A likable jerkRecap

This is the follow-up to yesterday’s article on the dangers of the “Jerk Protagonist” (an irredeemable jackass who we can’t stand at the beginning of your script) and why I recommend avoiding this type of protagonist.

Today we’ll look at ways to turn that jackass into a protagonist we like, despite his obvious jerkitude. It’s part two (okay, technically part 1B) of a series on “Edgy Screenwriting” (AKA “Ways to bugger up your script”).

Jerks That Work

Most screenwriters who are intent on creating a jerk protagonist, will cite roles like Jack Nicholson’s character in As Good As It Gets, or Billy Bob Thornton’s Bad Santa. But there are specific reasons why these jerks work. And even though they play “unlikeable” characters, the audience still likes them — and that’s an important distinction. The protagonist must be written in a way that endears them to the audience in some way.

6 Ways to make the audience (or reader) embrace your jerk protagonist

1. Make Us Like Them

Blake Snyder’s brilliant screenwriting book, Save The Cat!, takes its name from a commonly occurring early scene in a movie where the protagonist does something (like saving a cat) to make him likable to the audience. For a jerk protagonist, it’s an easy way to show that he does in fact have some good in him… buried deep down beneath the gristle. It doesn’t have to be something obvious, but there should be something evident that makes us believe the jerk protagonist can change their ways.

Typically with jerk protagonists, however, the opposite of Save The Cat! occurs — Kill The Cat! For example, the opening scene of As Good As It Gets has Melvin Udall (Jack Nicholson) tossing a dog down a garbage chute.  So why then do we start to like Melvin?

2. Make Us Feel Sympathy For Them

The scene right after that shows Melvin going through his bizarre obsessive compulsive routine of repeatedly locking his door, turning on and off his lights and washing his hands (with brand new bars of soap each time) in scalding hot water.

Ahhh we get it. This poor guy has mental illness. Most of us can’t relate to his disorder, but we can certainly feel sympathy for him. The more offensive a protagonist, the quicker we need to understand the underlying problems behind the sour disposition. In Bad Santa, we quickly realize that Billy Bob Thornton’s character is a depressed drunk.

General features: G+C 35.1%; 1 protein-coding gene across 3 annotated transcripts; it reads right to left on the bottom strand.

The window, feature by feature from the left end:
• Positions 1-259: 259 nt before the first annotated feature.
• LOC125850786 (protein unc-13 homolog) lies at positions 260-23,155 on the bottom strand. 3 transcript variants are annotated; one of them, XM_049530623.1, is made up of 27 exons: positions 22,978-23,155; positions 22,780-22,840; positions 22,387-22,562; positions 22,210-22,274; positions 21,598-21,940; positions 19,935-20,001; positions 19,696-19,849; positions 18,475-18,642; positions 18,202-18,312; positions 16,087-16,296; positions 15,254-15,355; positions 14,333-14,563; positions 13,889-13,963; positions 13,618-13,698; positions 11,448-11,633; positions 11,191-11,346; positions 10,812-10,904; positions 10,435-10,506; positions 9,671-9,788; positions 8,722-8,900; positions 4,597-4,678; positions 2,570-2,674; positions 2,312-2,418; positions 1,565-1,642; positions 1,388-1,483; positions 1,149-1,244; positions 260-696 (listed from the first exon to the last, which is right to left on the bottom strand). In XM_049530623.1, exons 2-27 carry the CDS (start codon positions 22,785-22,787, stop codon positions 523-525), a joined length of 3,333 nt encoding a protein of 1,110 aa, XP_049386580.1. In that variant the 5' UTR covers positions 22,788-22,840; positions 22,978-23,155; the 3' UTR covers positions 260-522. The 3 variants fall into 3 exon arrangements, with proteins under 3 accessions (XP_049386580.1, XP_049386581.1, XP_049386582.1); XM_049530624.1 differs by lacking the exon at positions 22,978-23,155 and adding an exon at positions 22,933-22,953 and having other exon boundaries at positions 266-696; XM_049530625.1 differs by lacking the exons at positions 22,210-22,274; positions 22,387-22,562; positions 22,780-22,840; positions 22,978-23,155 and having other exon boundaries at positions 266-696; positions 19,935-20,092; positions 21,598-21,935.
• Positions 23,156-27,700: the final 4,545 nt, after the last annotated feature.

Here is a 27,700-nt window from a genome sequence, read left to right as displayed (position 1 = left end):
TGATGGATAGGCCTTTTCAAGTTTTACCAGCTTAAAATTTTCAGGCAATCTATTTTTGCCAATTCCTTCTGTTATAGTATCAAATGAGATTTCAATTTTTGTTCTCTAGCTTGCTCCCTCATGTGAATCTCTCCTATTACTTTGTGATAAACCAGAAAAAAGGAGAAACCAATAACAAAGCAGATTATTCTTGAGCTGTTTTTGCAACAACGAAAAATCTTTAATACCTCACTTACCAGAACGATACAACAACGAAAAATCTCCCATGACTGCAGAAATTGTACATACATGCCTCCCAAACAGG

3. Make Us Feel Empathy For Them

Elle Woods (Reese Witherspoon) in Legally Blonde isn’t a classic jerk, but she walks the fine line of being unlikable with her perfectionism, perkiness, and odd manner of dress and speech.

But when Elle gets dumped by her boyfriend, we can all relate to that feeling, and we immediately have empathy for her. We’re now on her side, rooting for her.

4. Make Us Respect Them

In The Last Seduction, Bridget Gregory (Linda Fiorentino) is a coldhearted, ruthless, manipulative protagonist. But she does have a couple of redeeming characteristics — she’s sexy, and more importantly, she’s smart.

Bridget is always a couple moves ahead of everyone in the movie, and we respect that. Even though we can’t necessarily agree with her actions, we admire her brilliance and cunning. So the character works. Similarly, we can admire characters who are brave/crazy/clever enough to say the things we’d all love to say, but can’t come up with quickly enough, or would be considered rude in polite society.

5. Make Us Enjoy Watching Them Fail

Sometimes, we get a thrill out of seeing a miserable protagonist get their comeuppance for inappropriate actions or words uttered. Larry David’s “character” on the HBO series, Curb Your Enthusiasm has us jumping back and forth between respecting his biting wit, and simply enjoying his epic failures.

And last, but not least…

6. Make Them More Likable Than The Other Characters

We see this technique quite often in mafia movies and shows. The mafia is a corrupt and violent organization. So how do you get your audience to like your mob protagonist? Make him more upstanding than the characters he surrounds himself with. Give him some honorable family values.

The Godfather saga does a good job utilizing this approach with Michael Corleone (Al Pacino). Another great example is Ray Liotta’s character in GoodFellas.

Bottom Line

It’s tricky business writing a jerk protagonist. If you undertake the challenge, be sure to make your protagonist enjoyable to watch in some way by using one, or more, of the techniques above.